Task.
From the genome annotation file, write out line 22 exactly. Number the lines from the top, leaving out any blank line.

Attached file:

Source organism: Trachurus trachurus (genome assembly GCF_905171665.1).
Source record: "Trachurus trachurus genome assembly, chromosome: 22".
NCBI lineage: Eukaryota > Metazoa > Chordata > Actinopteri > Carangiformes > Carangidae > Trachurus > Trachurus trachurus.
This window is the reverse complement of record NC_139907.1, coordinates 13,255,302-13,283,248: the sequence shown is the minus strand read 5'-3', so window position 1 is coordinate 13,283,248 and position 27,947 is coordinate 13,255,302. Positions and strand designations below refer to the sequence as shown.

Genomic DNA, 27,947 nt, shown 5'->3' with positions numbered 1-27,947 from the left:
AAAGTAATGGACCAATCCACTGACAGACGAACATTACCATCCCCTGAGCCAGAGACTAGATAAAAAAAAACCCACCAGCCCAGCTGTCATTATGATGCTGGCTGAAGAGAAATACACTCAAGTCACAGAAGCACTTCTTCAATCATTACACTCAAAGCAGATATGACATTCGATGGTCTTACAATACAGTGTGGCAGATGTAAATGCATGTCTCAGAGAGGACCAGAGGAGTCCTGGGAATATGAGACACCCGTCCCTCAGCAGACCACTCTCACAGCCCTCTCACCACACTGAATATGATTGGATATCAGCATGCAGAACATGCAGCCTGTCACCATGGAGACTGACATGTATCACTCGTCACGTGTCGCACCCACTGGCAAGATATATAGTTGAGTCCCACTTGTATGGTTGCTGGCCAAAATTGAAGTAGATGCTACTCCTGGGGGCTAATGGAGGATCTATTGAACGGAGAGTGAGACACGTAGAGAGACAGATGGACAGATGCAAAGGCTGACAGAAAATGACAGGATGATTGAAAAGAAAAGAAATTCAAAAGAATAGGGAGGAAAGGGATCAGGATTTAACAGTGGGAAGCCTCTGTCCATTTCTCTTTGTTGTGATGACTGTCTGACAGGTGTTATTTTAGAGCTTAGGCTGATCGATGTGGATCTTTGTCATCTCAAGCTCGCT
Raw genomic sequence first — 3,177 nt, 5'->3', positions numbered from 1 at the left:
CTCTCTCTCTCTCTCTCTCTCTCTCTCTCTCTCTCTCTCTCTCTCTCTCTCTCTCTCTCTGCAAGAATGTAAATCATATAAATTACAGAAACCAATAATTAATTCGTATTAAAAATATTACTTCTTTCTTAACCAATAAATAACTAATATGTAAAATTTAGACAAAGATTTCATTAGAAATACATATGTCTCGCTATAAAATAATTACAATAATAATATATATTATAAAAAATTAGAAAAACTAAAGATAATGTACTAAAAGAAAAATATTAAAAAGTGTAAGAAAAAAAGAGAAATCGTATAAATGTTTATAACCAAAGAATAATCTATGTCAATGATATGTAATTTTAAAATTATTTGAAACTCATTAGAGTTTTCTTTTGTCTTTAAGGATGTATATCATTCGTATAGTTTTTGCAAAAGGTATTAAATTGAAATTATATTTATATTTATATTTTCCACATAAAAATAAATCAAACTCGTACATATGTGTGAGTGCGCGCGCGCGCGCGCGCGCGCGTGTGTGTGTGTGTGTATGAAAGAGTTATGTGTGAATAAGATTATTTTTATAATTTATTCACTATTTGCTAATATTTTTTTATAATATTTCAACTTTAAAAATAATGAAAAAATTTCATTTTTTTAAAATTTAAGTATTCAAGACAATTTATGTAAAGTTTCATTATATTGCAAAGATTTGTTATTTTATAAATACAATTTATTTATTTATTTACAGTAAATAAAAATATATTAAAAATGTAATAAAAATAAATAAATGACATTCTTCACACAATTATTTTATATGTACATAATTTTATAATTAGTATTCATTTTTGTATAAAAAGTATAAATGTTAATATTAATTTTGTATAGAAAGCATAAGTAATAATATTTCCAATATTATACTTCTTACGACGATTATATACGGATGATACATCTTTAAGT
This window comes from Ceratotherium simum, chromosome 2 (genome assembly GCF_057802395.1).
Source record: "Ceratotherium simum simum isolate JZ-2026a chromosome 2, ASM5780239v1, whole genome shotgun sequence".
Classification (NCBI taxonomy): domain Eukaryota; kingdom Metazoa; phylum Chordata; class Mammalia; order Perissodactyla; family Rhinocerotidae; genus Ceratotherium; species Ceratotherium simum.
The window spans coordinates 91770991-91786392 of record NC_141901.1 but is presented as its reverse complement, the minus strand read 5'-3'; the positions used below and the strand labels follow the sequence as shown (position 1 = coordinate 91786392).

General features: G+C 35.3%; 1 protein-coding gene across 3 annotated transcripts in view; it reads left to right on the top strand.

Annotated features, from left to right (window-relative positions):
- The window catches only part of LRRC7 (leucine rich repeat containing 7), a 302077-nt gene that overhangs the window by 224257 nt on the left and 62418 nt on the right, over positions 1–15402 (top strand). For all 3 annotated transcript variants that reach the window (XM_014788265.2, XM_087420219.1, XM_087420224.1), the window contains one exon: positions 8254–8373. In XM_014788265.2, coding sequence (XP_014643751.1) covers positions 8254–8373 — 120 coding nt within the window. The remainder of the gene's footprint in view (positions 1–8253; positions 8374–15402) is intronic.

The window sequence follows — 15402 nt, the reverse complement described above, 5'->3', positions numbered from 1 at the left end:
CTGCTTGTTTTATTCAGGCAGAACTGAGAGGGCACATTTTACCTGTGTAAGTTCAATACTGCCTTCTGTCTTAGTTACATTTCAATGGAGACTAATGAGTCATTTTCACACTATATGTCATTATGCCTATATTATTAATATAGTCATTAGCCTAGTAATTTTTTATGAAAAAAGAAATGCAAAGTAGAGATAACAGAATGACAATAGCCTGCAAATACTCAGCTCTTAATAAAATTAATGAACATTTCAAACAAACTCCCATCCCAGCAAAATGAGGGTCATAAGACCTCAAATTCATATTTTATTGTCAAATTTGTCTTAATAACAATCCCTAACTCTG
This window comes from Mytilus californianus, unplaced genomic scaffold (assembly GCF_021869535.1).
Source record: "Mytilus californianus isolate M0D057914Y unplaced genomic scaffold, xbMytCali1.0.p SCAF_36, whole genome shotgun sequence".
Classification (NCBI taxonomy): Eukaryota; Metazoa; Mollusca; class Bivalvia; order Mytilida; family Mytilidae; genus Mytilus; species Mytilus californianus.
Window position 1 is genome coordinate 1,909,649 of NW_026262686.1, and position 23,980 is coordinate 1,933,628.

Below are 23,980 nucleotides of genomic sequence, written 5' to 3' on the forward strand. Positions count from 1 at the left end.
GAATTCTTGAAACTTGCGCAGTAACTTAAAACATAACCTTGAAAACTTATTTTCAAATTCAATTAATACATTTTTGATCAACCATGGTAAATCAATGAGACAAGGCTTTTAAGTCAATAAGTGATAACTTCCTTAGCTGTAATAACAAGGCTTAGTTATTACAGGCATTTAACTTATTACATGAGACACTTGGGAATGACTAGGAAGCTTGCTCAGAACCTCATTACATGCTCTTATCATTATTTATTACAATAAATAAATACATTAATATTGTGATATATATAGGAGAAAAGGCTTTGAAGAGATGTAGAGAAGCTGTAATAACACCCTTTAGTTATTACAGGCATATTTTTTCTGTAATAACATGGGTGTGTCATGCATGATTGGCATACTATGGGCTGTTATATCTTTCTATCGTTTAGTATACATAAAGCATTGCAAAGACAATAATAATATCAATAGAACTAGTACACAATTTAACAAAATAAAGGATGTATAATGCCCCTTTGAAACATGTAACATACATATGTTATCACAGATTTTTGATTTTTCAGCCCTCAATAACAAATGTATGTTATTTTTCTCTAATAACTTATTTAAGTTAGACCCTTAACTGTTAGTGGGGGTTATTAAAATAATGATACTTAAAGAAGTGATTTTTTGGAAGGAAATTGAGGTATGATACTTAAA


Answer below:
Below are 23,980 nucleotides of genomic sequence, written 5' to 3' on the forward strand. Positions count from 1 at the left end.